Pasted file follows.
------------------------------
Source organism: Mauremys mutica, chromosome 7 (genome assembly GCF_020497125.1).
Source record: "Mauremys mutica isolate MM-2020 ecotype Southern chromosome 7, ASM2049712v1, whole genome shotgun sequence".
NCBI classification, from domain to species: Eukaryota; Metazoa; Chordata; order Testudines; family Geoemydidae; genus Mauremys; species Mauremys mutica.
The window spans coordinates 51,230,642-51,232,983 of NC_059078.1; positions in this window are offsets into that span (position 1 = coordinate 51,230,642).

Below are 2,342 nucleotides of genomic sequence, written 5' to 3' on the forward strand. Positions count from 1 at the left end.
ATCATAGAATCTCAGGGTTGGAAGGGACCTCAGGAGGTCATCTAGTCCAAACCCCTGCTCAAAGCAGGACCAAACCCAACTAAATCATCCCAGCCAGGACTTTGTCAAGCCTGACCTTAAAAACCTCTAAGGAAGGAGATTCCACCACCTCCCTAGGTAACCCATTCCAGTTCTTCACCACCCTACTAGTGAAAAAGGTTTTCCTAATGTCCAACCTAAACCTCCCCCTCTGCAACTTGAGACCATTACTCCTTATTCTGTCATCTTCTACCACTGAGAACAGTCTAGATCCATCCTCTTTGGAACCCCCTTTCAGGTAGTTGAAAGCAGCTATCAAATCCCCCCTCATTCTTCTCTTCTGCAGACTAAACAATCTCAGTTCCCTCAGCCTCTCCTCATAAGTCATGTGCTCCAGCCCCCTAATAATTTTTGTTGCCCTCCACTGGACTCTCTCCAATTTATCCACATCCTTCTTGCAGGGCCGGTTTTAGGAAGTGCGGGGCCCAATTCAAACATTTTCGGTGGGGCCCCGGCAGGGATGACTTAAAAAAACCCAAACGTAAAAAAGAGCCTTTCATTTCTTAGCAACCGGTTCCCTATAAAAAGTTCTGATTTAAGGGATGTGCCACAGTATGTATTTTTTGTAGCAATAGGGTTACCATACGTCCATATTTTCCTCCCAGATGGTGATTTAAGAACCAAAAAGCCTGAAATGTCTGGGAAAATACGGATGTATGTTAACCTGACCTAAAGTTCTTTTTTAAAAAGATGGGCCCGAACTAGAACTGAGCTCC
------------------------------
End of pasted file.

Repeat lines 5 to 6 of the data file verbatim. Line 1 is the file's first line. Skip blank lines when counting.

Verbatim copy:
Below are 2,342 nucleotides of genomic sequence, written 5' to 3' on the forward strand. Positions count from 1 at the left end.
ATCATAGAATCTCAGGGTTGGAAGGGACCTCAGGAGGTCATCTAGTCCAAACCCCTGCTCAAAGCAGGACCAAACCCAACTAAATCATCCCAGCCAGGACTTTGTCAAGCCTGACCTTAAAAACCTCTAAGGAAGGAGATTCCACCACCTCCCTAGGTAACCCATTCCAGTTCTTCACCACCCTACTAGTGAAAAAGGTTTTCCTAATGTCCAACCTAAACCTCCCCCTCTGCAACTTGAGACCATTACTCCTTATTCTGTCATCTTCTACCACTGAGAACAGTCTAGATCCATCCTCTTTGGAACCCCCTTTCAGGTAGTTGAAAGCAGCTATCAAATCCCCCCTCATTCTTCTCTTCTGCAGACTAAACAATCTCAGTTCCCTCAGCCTCTCCTCATAAGTCATGTGCTCCAGCCCCCTAATAATTTTTGTTGCCCTCCACTGGACTCTCTCCAATTTATCCACATCCTTCTTGCAGGGCCGGTTTTAGGAAGTGCGGGGCCCAATTCAAACATTTTCGGTGGGGCCCCGGCAGGGATGACTTAAAAAAACCCAAACGTAAAAAAGAGCCTTTCATTTCTTAGCAACCGGTTCCCTATAAAAAGTTCTGATTTAAGGGATGTGCCACAGTATGTATTTTTTGTAGCAATAGGGTTACCATACGTCCATATTTTCCTCCCAGATGGTGATTTAAGAACCAAAAAGCCTGAAATGTCTGGGAAAATACGGATGTATGTTAACCTGACCTAAAGTTCTTTTTTAAAAAGATGGGCCCGAACTAGAACTGAGCTCC